That was government care. That was free to me. I only had to devote my life 24/7 to receive this.

I got out of the Active Duty side of the Marine Corps in 1999 and went into the private sector. I worked for a period of time as one of the fictitious 9.5 million without healthcare (which includes illegals, temporarily uninsured, and people like me who just thought I'd be fine without and wanted those monies to go elsewhere) and I did fine at that for a while as I was getting settled into a less temporary working condition.

I moved on to another job which had better benefits and wound up on the private healthcare side of the house just in time to cut off my finger with a circular saw. I think I remember that as being painful. Being that I was in either extreme... wait, no... EXTREME pain or on morphine and other drugs (perscription) for that time, I do not remember that much from it, but as I sit here I can tell you my finger is paid off (yay, they're not going to reposess it!) I was covered through a co-pay system, the debt I encurred from anesthesia to x-ray to occupational therapy to surgery to every other branch of medical care I received was paid. I was dilenquent at times and it was rough living for a little while. I kept in contact with the creditors and let them know my intent to pay and worked out schedules with them, I paid them what I could when I could. We cut back and it all worked out.

Without asking how I was going to pay, I got immediate (and hospitable) care. My credit was not hurt. (By the way, the credit side of the matter is on your individual State. If you want people to be protected financially from their medical debts, contact your State Representative and have them change it on their level.)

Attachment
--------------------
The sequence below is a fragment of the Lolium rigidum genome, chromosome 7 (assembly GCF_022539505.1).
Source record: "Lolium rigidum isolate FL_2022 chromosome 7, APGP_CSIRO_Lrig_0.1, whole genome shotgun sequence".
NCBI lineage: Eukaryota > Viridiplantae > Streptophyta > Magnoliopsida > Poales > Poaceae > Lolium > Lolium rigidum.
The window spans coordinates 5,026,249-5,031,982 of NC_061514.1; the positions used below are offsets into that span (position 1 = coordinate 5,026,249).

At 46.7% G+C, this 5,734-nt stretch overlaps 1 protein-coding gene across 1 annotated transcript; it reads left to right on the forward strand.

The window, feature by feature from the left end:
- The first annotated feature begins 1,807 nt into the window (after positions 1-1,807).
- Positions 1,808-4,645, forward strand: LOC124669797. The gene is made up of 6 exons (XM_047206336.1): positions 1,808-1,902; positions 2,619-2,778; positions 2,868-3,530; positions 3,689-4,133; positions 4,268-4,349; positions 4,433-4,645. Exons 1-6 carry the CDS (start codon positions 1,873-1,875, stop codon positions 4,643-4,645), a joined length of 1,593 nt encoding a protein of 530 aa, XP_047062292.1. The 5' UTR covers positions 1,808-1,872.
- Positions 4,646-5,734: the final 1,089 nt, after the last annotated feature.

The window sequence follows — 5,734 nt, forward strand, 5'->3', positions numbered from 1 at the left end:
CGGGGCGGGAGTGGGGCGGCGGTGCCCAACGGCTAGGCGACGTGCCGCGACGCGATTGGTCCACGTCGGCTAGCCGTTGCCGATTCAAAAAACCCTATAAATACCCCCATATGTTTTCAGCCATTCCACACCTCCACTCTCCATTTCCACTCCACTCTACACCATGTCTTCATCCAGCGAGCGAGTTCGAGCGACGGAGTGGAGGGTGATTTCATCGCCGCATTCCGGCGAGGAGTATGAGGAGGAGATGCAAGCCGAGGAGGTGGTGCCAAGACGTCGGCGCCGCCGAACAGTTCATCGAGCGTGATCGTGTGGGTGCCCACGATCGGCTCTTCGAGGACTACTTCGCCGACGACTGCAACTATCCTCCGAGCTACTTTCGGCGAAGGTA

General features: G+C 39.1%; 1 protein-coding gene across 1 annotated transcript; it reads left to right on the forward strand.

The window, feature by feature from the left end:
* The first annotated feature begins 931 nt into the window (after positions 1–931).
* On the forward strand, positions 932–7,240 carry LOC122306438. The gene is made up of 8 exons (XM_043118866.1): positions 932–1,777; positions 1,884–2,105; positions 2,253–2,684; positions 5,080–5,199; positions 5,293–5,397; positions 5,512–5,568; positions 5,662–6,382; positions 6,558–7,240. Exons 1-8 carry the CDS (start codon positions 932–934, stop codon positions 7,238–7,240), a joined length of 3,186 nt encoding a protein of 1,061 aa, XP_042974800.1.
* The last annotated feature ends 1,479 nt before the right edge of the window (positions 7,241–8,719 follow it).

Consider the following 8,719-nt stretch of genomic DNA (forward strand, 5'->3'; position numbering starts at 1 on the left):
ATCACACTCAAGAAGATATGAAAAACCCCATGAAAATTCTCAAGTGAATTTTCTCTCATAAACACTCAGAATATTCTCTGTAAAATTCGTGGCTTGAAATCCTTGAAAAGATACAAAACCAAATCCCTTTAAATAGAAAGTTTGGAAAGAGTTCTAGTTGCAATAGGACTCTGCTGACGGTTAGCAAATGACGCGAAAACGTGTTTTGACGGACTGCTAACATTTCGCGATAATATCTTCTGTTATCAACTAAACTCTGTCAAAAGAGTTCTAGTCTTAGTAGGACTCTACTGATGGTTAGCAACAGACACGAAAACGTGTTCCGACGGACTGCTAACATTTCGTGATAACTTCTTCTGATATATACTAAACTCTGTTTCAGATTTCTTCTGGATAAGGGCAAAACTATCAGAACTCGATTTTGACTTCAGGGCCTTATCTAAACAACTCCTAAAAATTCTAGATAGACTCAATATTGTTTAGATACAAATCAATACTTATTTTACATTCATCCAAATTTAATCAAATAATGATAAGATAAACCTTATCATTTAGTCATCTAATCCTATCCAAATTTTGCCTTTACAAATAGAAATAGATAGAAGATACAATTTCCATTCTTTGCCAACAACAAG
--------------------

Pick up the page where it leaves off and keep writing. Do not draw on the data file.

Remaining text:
Of the two incidents, which would you choose?

Now, for non-emergent care:

In the military, we've had three children. During my time in Raleigh, NC, my wife was to go to Fayetteville, NC to receive care, treatment, follow-ups, and delivery because the hospital was within 50 miles, as the crow flies, from our home. Appointments after the birth? Guess where those went. Now guess how many people were willing to accept what the government was willing to pay for the service. Now guess how long the wait was for an APPOINTMENT. (P.S. To those doctors who charge patients for being late to the appointment, have you ever returned a portion of the fee you charge to those you make late by running over the clock on your side?) This was a mostly free birth. There were inconsequential charges here and there which we were capable of paying... It was mostly free. This was government care.

I don't get "doctor sick" that often, so for private insurance years, this section has a little less to pick from so I'll give you the worst of it. I had to get my wisdom teeth removed. I called an orthodontic surgeon and told him of this and he told me I could not make that determination and that I had to get a referral from a real dentist before I could schedule the removal. I made an appointment with a dentist for this purpose and sure enough, he said they needed to go. I went to the surgeon again and he said I needed a pre-appointment... I scheduled and when I was "seen", I waited 30 minutes past the scheduled time, was given cartoony pamphlets about getting teeth removed and was charged $50 and made an appointment to have the real thing finally done. I never went back. I was so frustrated with the whole ordeal. I finally went back into active duty and had them removed while on a ship crossing the Atlantic Ocean enroute to Kosovo where I was given Motrin for pain and swelling, and my stitches finally came out on the mess deck while I was eating mashed potatoes.